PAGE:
It can't be easy trying to establish your own identity in a musical clan such as the extended Wainwright family. There were times, on her self-titled debut album, when it seemed that Martha might not have the distinctive character to cast off the familial moorings, like her brother Rufus. But such doubts are roundly dispelled by the feisty, bloody-minded I Know You're Married But I've Got Feelings Too, an album every bit as brash and assertive as its title suggests.
Here, Wainwright demonstrates her maturity as a composer, featuring confessional songwriting of a brutal frankness, but extrovert and angry rather than pitiably introspective. In song after song, she confronts those who hurt or spurned her – some of whom, one suspects, never realised she carried a torch for them. The object of her unrequited affections in "Bleeding All Over You", for instance, has since married and moved north, leaving her angry and frustrated at his ignorance that her "heart was made for bleeding all over you"; likewise, the protagonist of "Jesus and Mary" seeks solace in religion for another jilting.
Living and working in the music industry doesn't exactly help matters, musicians being famously unfaithful and insufferably egotistical. In "Hearts Club Band", she expresses the frustration of having to play second fiddle to another artist's muse, knowing he or she will always love their work more than any mere human: "You always wrote a song a day/ And there were always words/ And it made me want to say 'Shut up!'." But being an artist herself, revenge is always only a chord-sequence away, as she notes with relish in "Comin' Tonight" – where, anticipating a concert by an old flame, she muses on stealing one of their melodies.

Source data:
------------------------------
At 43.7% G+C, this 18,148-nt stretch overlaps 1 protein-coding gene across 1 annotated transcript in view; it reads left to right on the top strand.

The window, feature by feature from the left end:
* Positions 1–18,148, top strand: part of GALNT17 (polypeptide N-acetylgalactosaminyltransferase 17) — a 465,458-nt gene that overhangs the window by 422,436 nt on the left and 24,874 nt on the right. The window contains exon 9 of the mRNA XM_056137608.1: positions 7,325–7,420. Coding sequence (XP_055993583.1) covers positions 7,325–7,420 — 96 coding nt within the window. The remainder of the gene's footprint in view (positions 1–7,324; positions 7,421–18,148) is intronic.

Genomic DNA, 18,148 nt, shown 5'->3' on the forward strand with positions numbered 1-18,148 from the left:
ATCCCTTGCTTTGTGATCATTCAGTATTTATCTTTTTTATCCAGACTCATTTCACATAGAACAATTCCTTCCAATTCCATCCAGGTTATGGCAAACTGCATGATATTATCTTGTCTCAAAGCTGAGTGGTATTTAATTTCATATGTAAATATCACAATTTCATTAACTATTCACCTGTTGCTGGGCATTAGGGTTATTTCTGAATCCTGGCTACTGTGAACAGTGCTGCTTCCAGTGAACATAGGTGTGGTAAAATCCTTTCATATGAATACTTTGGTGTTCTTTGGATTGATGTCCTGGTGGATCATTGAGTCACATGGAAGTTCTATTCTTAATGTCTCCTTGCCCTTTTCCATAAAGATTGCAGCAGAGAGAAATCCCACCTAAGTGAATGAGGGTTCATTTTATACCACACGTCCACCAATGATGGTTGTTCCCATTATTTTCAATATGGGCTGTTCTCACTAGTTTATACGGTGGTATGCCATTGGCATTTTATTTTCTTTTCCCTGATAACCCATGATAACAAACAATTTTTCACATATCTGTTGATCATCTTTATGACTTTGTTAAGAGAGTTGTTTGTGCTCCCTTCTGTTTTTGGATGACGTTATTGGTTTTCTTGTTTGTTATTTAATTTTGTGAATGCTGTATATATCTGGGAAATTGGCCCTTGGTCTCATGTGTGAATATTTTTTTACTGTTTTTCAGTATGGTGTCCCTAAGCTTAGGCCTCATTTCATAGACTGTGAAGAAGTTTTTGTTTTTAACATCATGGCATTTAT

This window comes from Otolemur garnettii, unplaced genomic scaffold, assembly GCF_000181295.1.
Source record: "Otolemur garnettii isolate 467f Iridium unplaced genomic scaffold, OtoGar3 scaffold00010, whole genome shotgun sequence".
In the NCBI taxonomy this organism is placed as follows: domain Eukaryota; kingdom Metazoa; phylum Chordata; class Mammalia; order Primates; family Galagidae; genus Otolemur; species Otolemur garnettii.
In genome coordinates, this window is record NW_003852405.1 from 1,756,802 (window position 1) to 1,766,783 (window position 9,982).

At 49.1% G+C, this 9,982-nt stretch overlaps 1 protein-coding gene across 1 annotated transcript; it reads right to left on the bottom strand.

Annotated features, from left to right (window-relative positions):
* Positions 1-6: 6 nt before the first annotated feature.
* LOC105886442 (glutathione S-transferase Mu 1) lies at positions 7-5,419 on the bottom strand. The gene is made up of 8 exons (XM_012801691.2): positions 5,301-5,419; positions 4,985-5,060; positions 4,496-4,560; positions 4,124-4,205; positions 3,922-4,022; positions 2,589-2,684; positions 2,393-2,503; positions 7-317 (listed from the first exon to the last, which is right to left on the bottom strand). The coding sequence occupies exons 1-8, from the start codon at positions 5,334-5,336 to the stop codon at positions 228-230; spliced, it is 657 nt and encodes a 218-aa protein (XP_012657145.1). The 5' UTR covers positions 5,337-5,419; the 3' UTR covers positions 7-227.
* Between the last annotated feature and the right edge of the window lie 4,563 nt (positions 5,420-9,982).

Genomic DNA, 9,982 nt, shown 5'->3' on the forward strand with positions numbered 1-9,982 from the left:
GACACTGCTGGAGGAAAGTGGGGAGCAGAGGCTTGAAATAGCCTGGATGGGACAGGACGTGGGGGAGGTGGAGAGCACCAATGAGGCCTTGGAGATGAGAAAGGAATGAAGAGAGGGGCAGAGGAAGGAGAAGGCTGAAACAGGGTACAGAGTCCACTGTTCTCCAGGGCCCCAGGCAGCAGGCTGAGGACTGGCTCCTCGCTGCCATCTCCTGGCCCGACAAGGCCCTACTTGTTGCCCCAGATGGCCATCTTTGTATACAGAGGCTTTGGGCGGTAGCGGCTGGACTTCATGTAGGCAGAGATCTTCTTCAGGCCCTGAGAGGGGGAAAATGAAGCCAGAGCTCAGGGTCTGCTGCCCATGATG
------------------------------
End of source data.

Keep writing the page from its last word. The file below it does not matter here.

Her once wayward, childish voice has crystallised into a distinctive delivery with something of the rustic charm of Cerys Matthews, shifting, on the lilting waltz of "Tower Song", into the more soulful territory occupied by Thom Yorke. The arrangements are mostly rooted in classic folk-rock stylings, but the understated use of dark, swirling strings, subtly haunting horns and various keyboards (played by, among others, The Band's Garth Hudson and Steely Dan's Donald Fagen) lends depth and power. The punchy pop of "You Cheated Me" harks all the way back to such anthems of estrangement as "It's My Party" and "It Might As Well Rain Until September", albeit with a more dangerous, infuriated edge: this is a razor-tongued artist bent on revenge.
Pick of the album: 'Hearts Club Band', 'You Cheated Me', 'Bleeding All Over You', 'Tower Song'Reuse content